- On Wednesday: European stocks ended on a high note, buoyed by claims from Gilead Sciences that the results of its study showed improvement in patients taking its remdesivir to treat the coronavirus infection.
- U.S. stocks Traders shrugged off a report showing a sharp contraction in U.S. economic activity, sending stocks sharply higher during trading. The major averages have all surged into positive territory after ending the previous session in the red.
- Asian stocks rose broadly with optimism about the easing of coronavirus-related restrictions and expectations about robust earnings by U.S. tech firms helping underpin sentiment.
- The US Federal Reserve on Wednesday left the target range for its federal funds rate unchanged at 0-0.25% and reiterated it is committed to using its full range of tools to support the economy hit by the coronavirus crisis. Policymakers said that the ongoing public health crisis will weigh heavily on economic activity, employment, and inflation in the near term, and poses considerable risks to the economic outlook over the medium term.
- Brent crude futures extended gains to trade above $23 a barrel in afternoon trading on Wednesday after data from both the EIA and API showed US stockpiles rose less than expected last week. Optimism surrounding the easing of coronavirus-related restrictions also supported sentiment, as parts of the US, Europe and Australia are gradually lifting lockdown measures while New Zealand has already allowed some businesses to re-open.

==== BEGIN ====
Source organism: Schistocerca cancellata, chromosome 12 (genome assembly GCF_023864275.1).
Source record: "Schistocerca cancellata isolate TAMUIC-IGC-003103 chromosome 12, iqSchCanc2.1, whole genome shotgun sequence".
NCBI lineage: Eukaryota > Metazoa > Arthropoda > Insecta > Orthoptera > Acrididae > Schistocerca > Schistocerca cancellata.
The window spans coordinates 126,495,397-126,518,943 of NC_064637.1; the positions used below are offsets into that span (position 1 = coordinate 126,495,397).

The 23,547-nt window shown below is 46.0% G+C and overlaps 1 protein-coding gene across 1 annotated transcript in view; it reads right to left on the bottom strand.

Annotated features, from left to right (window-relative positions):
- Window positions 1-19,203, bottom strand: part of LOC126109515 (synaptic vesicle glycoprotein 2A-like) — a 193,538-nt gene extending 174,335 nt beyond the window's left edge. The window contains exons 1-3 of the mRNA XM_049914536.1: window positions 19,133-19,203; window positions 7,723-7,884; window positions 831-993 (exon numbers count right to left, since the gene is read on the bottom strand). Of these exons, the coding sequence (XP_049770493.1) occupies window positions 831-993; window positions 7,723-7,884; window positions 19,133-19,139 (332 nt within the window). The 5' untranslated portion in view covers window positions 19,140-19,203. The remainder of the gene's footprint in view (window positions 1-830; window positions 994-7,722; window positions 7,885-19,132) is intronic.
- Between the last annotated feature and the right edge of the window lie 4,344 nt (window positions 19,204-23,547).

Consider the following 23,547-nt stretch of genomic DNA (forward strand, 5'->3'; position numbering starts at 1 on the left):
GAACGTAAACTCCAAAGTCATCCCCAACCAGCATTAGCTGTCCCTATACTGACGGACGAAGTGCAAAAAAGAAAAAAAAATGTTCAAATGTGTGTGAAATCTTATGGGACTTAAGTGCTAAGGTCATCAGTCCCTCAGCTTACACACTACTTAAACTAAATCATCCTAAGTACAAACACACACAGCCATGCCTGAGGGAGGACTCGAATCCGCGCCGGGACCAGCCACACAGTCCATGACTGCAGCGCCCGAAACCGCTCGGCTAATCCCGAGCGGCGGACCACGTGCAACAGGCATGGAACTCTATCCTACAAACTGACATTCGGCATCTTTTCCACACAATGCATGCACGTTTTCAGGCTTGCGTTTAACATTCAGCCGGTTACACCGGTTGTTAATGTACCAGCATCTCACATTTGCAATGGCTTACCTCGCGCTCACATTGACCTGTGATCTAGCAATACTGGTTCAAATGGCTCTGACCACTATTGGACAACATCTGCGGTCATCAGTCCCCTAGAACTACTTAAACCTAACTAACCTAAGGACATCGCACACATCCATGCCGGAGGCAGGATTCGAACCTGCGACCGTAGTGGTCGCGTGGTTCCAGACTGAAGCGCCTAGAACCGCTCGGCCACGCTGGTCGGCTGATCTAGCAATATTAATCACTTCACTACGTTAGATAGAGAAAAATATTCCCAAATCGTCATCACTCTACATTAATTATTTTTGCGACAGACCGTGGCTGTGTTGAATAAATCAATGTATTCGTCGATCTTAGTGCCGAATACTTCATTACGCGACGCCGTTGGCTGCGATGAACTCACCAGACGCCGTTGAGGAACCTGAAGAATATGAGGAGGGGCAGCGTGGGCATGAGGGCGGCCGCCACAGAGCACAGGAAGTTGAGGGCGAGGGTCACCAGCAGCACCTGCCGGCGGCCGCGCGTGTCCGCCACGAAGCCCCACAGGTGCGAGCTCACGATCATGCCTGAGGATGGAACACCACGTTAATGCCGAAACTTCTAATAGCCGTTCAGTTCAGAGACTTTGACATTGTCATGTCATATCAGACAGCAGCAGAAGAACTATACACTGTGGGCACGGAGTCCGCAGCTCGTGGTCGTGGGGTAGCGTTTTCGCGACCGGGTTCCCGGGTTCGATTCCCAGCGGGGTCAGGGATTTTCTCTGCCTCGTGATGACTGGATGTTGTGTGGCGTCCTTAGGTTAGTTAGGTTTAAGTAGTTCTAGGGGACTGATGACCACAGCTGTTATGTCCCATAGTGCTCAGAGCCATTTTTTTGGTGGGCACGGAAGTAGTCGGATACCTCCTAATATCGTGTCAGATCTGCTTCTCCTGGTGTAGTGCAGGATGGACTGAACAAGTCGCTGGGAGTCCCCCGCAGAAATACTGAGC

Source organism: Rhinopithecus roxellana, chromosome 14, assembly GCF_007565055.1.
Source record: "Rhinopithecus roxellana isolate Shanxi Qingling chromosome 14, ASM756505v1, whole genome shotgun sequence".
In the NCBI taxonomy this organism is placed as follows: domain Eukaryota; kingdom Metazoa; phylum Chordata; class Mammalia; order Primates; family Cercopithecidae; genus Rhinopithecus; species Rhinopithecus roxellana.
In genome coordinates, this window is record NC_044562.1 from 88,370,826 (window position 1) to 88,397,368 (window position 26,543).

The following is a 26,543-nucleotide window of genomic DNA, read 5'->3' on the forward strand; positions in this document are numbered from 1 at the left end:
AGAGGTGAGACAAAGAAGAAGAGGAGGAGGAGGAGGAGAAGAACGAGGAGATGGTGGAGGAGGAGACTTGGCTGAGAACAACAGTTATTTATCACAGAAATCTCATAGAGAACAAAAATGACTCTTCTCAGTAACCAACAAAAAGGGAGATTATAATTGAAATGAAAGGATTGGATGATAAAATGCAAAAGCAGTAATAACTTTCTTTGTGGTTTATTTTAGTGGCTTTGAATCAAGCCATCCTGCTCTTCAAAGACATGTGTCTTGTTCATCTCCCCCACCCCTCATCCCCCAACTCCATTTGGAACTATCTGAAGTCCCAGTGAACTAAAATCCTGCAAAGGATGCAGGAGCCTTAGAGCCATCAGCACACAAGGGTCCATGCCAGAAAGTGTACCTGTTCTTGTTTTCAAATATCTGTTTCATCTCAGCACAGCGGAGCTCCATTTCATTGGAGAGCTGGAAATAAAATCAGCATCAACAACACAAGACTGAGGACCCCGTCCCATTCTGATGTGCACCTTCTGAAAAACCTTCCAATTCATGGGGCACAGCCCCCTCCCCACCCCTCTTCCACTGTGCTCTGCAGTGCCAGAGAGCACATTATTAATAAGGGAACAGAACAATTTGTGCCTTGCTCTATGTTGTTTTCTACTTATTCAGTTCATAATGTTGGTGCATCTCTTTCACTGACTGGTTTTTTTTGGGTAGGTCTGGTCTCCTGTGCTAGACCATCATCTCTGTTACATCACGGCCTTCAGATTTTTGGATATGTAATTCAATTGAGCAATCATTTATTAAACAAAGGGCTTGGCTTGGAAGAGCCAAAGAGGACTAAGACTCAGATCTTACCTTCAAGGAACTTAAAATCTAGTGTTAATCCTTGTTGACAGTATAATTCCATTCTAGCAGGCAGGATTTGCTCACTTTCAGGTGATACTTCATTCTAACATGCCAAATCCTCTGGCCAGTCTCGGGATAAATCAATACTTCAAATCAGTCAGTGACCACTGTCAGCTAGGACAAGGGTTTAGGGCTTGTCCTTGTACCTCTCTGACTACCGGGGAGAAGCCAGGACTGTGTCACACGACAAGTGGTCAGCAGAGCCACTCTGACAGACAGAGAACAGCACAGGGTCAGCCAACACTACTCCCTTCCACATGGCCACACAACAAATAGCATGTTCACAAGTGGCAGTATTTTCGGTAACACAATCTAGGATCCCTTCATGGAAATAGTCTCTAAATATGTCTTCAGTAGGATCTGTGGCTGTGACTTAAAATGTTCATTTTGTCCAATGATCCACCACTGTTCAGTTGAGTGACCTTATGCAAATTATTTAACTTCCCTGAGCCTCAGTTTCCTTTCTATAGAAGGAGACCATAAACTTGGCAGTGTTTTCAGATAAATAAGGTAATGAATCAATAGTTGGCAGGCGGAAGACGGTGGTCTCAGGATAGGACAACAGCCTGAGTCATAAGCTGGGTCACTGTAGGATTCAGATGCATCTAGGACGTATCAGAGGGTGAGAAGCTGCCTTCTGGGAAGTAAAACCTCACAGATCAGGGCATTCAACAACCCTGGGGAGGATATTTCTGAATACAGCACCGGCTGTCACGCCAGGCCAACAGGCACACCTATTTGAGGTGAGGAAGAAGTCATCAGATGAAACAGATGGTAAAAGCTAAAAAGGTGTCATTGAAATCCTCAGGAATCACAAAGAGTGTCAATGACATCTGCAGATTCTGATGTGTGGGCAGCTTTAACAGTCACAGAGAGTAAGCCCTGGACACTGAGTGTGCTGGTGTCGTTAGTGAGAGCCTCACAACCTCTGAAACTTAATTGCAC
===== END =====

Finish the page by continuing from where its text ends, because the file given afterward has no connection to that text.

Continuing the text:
- The US economy shrank by an annualized 4.8% in the first quarter of 2020, ending the longest period of expansion in the country’s history, an advance estimate showed. It was the steepest pace of contraction in GDP since the last quarter of 2008, much worse than market consensus of a 4.0% slump, as the Covid-19 pandemic forced several states to impose lockdown measures in mid-March, throwing millions of people out of work. Household consumption fell the most since the fourth quarter of 1980 and business investment contracted for a fourth consecutive period. In addition, exports and imports were down sharply, while residential fixed investment rose as well as government spending.
- The annual inflation rate in Germany is expected to slow to 0.8% in April 2020, the lowest since November 2016 and compared to market expectations of 0.6%, a preliminary estimate showed. On the contrary, food inflation is likely to jump to 4.8% from 3.7%. On a monthly basis, consumer prices are expected to gain 0.3% in April.
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